Although the one on the fragment of altarpiece at Stift St. Florian did look a bit more like a Persian cat with some scales. The dragon seemed positively apologetic as it peeped out from under a fold of St. Margaret of Antioch’s skirt. I don’t think she even realized it was there.
I’m not certain if it was coincidence or tied to something older, but the three saints I encountered most often on this trip were St. George, St. Margaret of Antioch, and St. Florian. St. Florian made sense, because he is from Austria and was martyred (according to tradition) in an Austrian river. And St. Barbara always appears in mining areas (she’s the patron of miners, people who work with explosives, and one of the Fourteen Emergency Helpers invoked during plague or risk of sudden death). St. Catherine and her wheel turned up at regular intervals, as did St. Christopher (patron of travelers) because of the trade routes we crossed. But where I’d expect to find St. Michael Archangel, St. George appeared. And his dragon. Which is . . . interesting.
When I was in France, I noticed St. Michael everywhere. Sometimes he was hunting down demons or fallen angels or a dragon, at other times he held the scales of judgement (a new-to-me twist that I then found in New Mexican santos. Must be a Gallo-Iberian thing.) The historian and local guides gave several explanations, mostly that St. Michael was the patron of high places. Oh kay, that was new. Usually St. Michael is the defender of heaven, patron of paratroopers, and one of the two (or three if you use the Book of Tobit) angels named in the Scriptures.
Two years later, in Germany, I was told that St. Michael appears when a church is on a previously pagan worship site. Thus St. Michael’s in the Hofburg in Vienna. If you stand in the church door and face the plaza, you are looking at a Roman (and possibly older) archaeological site. St. George appeared pretty frequently in Bavaria, while St. Michael faded a little. And then I got to Styria and Carinthia, and St. George and St. Margaret dominated the scene. There were dragon saints every where I looked.
Interestingly, both George and Margaret have somewhat checkered reputations. St. Margaret was declared apocryphal as early as 494, probably because of the part of her story including the demon in dragon shape (she prayed, it refused to eat her, she was martyred anyway. Some pictures show her riding the dragon, others have her beating it with a hammer, or leading it on a leash made from her belt, but usually she’s just reading a book as it lurks around.) That didn’t stop ordinary people from venerating her, and she gained a reputation as a powerful intercessor, especially in times of plague and other emergencies. She appeared to St. Joan of Arc, but was demoted again in the 20th century. That has not stopped popular devotion, apparently, given her continued appearance and the candles and flowers at her feet in the churches. She’s also one of the Fourteen Emergency Helpers.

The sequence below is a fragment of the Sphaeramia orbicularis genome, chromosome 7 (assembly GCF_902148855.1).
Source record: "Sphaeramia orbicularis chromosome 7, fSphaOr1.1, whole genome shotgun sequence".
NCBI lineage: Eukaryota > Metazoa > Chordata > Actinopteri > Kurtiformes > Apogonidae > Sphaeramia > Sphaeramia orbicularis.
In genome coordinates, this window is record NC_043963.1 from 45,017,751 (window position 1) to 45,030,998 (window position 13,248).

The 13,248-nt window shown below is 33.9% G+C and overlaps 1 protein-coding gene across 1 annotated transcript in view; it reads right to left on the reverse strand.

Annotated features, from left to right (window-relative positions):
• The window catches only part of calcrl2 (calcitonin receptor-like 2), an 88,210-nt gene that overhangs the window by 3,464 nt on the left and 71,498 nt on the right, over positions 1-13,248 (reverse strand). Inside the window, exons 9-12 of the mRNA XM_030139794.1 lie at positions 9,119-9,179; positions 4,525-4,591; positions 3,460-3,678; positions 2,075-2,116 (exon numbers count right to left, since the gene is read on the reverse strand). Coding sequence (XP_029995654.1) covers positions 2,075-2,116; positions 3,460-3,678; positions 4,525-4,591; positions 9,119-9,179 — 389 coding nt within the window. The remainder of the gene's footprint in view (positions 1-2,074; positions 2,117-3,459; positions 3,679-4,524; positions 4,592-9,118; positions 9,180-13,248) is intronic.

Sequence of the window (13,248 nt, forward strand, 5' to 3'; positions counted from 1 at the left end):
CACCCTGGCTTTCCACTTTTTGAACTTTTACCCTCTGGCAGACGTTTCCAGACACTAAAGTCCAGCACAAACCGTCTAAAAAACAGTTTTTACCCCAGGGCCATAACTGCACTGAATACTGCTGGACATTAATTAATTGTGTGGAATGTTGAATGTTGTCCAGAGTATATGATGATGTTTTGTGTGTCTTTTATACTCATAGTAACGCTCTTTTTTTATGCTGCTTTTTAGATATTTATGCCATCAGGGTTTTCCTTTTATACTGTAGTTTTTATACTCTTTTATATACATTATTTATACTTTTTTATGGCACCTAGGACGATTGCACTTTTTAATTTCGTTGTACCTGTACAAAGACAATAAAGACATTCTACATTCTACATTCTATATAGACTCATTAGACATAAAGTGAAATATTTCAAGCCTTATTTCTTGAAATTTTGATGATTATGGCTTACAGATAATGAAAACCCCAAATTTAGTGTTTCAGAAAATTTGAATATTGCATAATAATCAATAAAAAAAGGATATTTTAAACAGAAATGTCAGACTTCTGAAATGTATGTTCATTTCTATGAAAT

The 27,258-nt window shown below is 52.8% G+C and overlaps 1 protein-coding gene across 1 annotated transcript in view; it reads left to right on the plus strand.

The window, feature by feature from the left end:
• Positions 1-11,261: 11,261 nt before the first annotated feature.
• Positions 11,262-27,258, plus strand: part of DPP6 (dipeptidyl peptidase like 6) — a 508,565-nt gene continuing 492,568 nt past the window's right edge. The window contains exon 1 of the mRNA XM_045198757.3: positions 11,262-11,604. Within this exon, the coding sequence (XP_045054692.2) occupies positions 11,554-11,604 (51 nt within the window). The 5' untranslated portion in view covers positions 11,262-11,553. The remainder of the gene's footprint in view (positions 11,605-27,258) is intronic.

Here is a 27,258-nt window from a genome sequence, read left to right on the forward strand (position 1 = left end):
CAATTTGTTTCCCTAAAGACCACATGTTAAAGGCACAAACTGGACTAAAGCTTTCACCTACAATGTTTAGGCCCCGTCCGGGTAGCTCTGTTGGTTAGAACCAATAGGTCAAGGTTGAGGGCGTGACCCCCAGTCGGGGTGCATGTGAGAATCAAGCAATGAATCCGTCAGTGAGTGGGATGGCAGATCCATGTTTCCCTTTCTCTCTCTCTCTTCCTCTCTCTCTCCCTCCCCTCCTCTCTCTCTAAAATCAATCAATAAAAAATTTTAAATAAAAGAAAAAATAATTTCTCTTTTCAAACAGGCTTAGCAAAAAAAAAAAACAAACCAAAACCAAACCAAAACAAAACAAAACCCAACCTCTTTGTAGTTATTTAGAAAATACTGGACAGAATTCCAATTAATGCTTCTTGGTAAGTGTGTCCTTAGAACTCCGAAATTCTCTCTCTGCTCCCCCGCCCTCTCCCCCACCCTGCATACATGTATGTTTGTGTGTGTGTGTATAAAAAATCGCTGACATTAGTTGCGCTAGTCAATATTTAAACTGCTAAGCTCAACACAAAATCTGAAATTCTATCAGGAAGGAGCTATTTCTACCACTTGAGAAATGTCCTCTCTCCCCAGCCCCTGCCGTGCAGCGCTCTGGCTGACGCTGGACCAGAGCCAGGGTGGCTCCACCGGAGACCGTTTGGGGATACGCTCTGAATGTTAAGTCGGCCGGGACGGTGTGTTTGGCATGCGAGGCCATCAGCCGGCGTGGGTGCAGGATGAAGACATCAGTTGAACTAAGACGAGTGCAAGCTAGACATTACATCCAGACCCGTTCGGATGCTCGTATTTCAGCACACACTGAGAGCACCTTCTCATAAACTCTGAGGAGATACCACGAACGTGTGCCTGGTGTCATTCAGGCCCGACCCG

St. George is also under a bit of an ecclesiastic cloud. There’s the problem of the lack of documentation about his dragon slaying, to begin with. Then there’s also some question about his treatment of ladies and his methods of converting pagans. And the extended legend, where he comes back to life twice after being murdered by pagans and recidivists . . . well, I suspect the Devil’s Advocate didn’t have to work too hard to discredit that tradition. As an early pope said, no one doubts that George existed, but only the Most High knows what exactly he did to be canonized. He is the patron saint of military orders, as well a of England, and like St. Margaret is popular in the Eastern and Western Churches. Which might be a bit of a clue as to why this pair appear so often in Carinthia and Styria.
Carinthia was settled by Celts, who became (culturally) Romano-Celts after the Romans took over administration of the region. When Italian Rome lost power, the Goths adopted Roman culture and (after converting first to Arian Christianity [non-Trinitarian]) the Western Church. Meanwhile, Slavs, pushed west by a number of different forces, settled into the region peacefully and the whole area slid back into a Christian – pagan blend. One suspects missionaries from Byzantium came through on occasion, but it was not until the 800s that Western monks really pushed in and began reclaiming the area. Another massive development program took place in the 1100s, in part to shore up the division between the Holy Roman Empire of the German Nations and Byzantium, and because the Avars and Magyars had already shown that the region needed more defensive assets. The Turks would reinforce that observation 300 years later.
St. George and St. Margaret both (according to their traditions) converted pagans and suffered martyrdom for converting pagans to Christianity, and for defending the faith in their own ways. Here is a region that had slid part-way back into paganism, and lay on the front lines in the battle between Christianity, Paganism, and (later) Islam. Alas for writers and those looking for traces of lost dragon-worshipping cults and the like, there is probably no deep secret reason for George and Margaret’s popularity.
But that won’t stop me from coming up with one. 😉